“[I] really began to see the Atonement in a different light and that gave me hope despite my fears and faults,” Eyler said. “[Different] classes have [given me] ideas for increasing unity in my family and marriage.”

Payne said those attending Education Week are able to have a BYU experience and come away with ideas that will bless their lives.

“The theme serves as an invitation to us to seek inspiration and personal growth so that others can in turn be edified by the things we learn,” Payne said.

Classes will begin each day at 8:30 a.m. Classes end at 4:05 p.m. on Monday and at 9:25 p.m. Tuesday through Friday. The program is designed primarily for adults, although anyone age 14 and older may attend. Children under the age of 14 and individuals with infants will not be admitted.

Access to south Campus Drive is no longer open to the public, and only vehicles with a valid pass are allowed through the gates.

Overnight parking is available only in Lot 37 north of the Indoor Practice Facility. Recreational vehicle parking is also restricted to Lot 37 north of the Indoor Practice facility. Shuttle vans will run from there to the main campus. RVs must be completely self-contained and may only be parked in this designated area. Participants are strongly encouraged to stay in local RV campgrounds that are better suited for RVs. They are also asked not to bring pets onto campus property.

Education Week will also include three fine arts performances at the Harris Fine Arts Center Wednesday through Friday evenings:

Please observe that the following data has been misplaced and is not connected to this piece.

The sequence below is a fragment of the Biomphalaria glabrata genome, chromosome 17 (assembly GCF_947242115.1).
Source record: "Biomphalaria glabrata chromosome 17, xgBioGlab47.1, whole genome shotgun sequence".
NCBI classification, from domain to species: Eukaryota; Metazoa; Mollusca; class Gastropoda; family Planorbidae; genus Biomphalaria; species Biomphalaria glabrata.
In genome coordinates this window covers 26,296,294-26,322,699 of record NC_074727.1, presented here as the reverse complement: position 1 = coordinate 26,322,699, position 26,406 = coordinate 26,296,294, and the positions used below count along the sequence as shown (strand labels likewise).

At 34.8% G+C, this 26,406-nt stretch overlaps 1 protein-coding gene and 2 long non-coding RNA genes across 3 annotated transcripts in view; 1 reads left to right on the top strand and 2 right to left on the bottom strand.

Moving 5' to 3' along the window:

“Rejoice: An Evening of Music and Inspiration” will feature many favorite LDS artists at 7 p.m. in the Pardoe Theatre. Artists will include Cherie Call, Dan Beck, Jessie Clark Funk, Sam Payne, April Moriarty, Todd McCabe, Ryan Tilby and April Meservy.

BYU will host the SCERA Center for the Arts’ production of “Aida” at 7 p.m. in the de Jong Concert Hall. One of the most popular contemporary musicals, Elton John and Tim Rice’s “Aida” is an epic tale of the timeless bond between an enslaved Nubian princess and an Egyptian soldier.

“Wish Upon a Star: A Tribute to the Magical Music of Walt Disney” will take place at 8 p.m. in the Madsen Recital Hall. Concert violinist and popular recording artist Jenny Oaks Baker will perform such Disney classics as “Mary Poppins Suite,” “When You Wish Upon a Star,” “Someday My Prince Will Come,” “Once Upon a Dream” and other favorites.

Tickets are $12 for all performances and are on sale now at the Harris Fine Arts Ticket Office at 801-422-4322 or online at The public is welcome to purchase tickets to attend any of the fine arts events without Education Week registration.

To assist senior and disabled students, courtesy vans will run between on-campus housing and campus buildings between 8 a.m. and 4:45 p.m. on Monday; 8 a.m. and 10 p.m. on Tuesday, Wednesday and Friday; and 8 a.m. and 11 p.m. on Thursday. The van routes are designed to take participants to key destination points, but cannot take them directly to the door. Although accommodations for those in need of transportation are available, it is the individual’s responsibility to move from class to class or to their place of residence.

Shuttles will also run between the perimeter parking lots and the main campus at regular intervals. Van stops are indicated on the campus map, and large detailed maps of the routes will be posted at each stop and at all Education Week information desks.

There will be a youth dance Thursday from 8 to 11 p.m. at the south end concourse of LaVell Edwards Stadium. Young men and women are encouraged to dress in Sunday best.

For those not able to attend this year, or those who can not wait for next year’s Education Week, it will be held Aug. 13–17, 2012.

Campus Education Week is co-sponsored by BYU and the LDS Church Educational System. For more information, visit or call the Education Week office at 801-422-2087.